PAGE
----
Every acute triangle has three inscribed squares (squares in its interior such that all four of a square's vertices lie on a side of the triangle, so two of them lie on the same side and hence one side of the square coincides with part of a side of the triangle). In a right triangle two of the squares coincide and have a vertex at the triangle's right angle, so a right triangle has only two *distinct* inscribed squares. An obtuse triangle has only one inscribed square, with a side coinciding with part of the triangle's longest side. Within a given triangle, a longer common side is associated with a smaller inscribed square. If an inscribed square has side of length *q*_{a} and the triangle has a side of length *a*, part of which side coincides with a side of the square, then *q*_{a}, *a*, the altitude *h*_{a} from the side *a*, and the triangle's area *T* are related according to^{[33]}^{[34]}

- $q_{a}={\frac {2Ta}{a^{2}+2T}}={\frac {ah_{a}}{a+h_{a}}}.$

The largest possible ratio of the area of the inscribed square to the area of the triangle is 1/2, which occurs when *a*^{2} = 2*T*, *q* = *a*/2, and the altitude of the triangle from the base of length *a* is equal to *a*. The smallest possible ratio of the side of one inscribed square to the side of another in the same non-obtuse triangle is $2{\sqrt {2}}/3=0.94....$^{[34]} Both of these extreme cases occur for the isosceles right triangle.

From an interior point in a reference triangle, the nearest points on the three sides serve as the vertices of the pedal triangle of that point. If the interior point is the circumcenter of the reference triangle, the vertices of the pedal triangle are the midpoints of the reference triangle's sides, and so the pedal triangle is called the midpoint triangle or medial triangle. The midpoint triangle subdivides the reference triangle into four congruent triangles which are similar to the reference triangle.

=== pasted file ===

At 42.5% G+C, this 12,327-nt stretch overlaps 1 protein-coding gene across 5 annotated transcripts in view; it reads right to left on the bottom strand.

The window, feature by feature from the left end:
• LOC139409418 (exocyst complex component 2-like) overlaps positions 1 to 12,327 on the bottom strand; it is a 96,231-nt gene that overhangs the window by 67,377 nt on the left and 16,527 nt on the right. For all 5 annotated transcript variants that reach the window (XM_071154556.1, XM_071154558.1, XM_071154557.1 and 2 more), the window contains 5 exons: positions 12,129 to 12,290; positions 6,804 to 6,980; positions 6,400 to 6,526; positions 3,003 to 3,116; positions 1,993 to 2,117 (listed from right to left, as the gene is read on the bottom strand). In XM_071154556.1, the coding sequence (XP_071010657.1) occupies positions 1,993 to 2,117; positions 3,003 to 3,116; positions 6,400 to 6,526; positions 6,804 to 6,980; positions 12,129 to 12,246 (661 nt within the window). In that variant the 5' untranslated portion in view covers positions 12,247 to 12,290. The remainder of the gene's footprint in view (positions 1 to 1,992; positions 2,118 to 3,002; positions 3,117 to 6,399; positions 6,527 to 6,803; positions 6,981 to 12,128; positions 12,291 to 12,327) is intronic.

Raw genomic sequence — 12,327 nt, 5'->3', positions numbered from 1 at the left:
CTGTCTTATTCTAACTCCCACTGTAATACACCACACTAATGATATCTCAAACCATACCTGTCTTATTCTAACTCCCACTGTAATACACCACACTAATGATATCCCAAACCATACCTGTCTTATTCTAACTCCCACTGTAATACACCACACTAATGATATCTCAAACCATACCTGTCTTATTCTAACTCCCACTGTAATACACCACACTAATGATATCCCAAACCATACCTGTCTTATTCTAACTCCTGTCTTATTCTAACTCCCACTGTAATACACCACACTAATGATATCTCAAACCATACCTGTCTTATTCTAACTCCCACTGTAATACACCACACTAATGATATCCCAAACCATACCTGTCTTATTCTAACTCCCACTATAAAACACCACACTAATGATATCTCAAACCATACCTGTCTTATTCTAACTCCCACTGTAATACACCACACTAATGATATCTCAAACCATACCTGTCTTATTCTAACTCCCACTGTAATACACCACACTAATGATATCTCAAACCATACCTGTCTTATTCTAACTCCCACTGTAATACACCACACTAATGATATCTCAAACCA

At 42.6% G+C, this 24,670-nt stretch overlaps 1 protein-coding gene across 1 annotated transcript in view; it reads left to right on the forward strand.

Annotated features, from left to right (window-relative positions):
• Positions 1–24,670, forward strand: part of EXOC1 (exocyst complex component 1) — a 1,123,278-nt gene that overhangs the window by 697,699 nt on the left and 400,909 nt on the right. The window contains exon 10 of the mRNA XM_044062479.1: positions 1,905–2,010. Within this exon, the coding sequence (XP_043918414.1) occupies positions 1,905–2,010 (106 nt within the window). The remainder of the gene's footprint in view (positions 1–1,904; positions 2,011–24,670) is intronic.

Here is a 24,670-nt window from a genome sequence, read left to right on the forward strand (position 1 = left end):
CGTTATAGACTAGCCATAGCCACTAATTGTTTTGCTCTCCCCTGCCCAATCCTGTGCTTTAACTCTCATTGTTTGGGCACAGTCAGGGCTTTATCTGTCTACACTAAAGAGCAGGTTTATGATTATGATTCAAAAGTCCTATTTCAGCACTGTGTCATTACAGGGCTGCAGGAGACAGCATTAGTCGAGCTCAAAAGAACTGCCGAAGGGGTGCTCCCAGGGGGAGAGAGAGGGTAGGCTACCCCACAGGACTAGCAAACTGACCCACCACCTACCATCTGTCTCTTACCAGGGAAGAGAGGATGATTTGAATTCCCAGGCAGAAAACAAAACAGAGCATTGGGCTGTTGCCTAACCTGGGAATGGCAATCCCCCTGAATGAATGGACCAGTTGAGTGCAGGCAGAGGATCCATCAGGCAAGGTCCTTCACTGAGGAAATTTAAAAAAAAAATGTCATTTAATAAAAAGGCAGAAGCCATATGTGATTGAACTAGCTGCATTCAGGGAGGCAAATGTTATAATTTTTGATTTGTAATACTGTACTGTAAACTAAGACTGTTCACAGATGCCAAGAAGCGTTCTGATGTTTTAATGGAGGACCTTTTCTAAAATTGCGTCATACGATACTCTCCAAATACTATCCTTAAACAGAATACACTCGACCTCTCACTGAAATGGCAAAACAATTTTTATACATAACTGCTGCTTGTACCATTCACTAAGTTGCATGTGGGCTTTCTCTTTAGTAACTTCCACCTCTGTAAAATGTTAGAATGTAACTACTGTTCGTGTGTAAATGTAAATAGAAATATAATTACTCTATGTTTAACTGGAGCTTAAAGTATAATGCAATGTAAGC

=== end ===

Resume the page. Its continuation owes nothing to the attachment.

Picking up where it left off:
The Gergonne triangle or intouch triangle of a reference triangle has its vertices at the three points of tangency of the reference triangle's sides with its incircle. The extouch triangle of a reference triangle has its vertices at the points of tangency of the reference triangle's excircles with its sides (not extended).

The tangential triangle of a reference triangle (other than a right triangle) is the triangle whose sides are on the tangent lines to the reference triangle's circumcircle at its vertices.

As mentioned above, every triangle has a unique circumcircle, a circle passing through all three vertices, whose center is the intersection of the perpendicular bisectors of the triangle's sides.

Further, every triangle has a unique Steiner circumellipse, which passes through the triangle's vertices and has its center at the triangle's centroid. Of all ellipses going through the triangle's vertices, it has the smallest area.

The Kiepert hyperbola is the unique conic which passes through the triangle's three vertices, its centroid, and its circumcenter.

Of all triangles contained in a given convex polygon, there exists a triangle with maximal area whose vertices are all vertices of the given polygon.^{[35]}

One way to identify locations of points in (or outside) a triangle is to place the triangle in an arbitrary location and orientation in the Cartesian plane, and to use Cartesian coordinates. While convenient for many purposes, this approach has the disadvantage of all points' coordinate values being dependent on the arbitrary placement in the plane.

Two systems avoid that feature, so that the coordinates of a point are not affected by moving the triangle, rotating it, or reflecting it as in a mirror, any of which give a congruent triangle, or even by rescaling it to give a similar triangle:

- Trilinear coordinates specify the relative distances of a point from the sides, so that coordinates $x:y:z$ indicate that the ratio of the distance of the point from the first side to its distance from the second side is $x:y$ , etc.
- Barycentric coordinates of the form $\alpha :\beta :\gamma$ specify the point's location by the relative weights that would have to be put on the three vertices in order to balance the otherwise weightless triangle on the given point.

A non-planar triangle is a triangle which is not contained in a (flat) plane. Some examples of non-planar triangles in non-Euclidean geometries are spherical triangles in spherical geometry and hyperbolic triangles in hyperbolic geometry.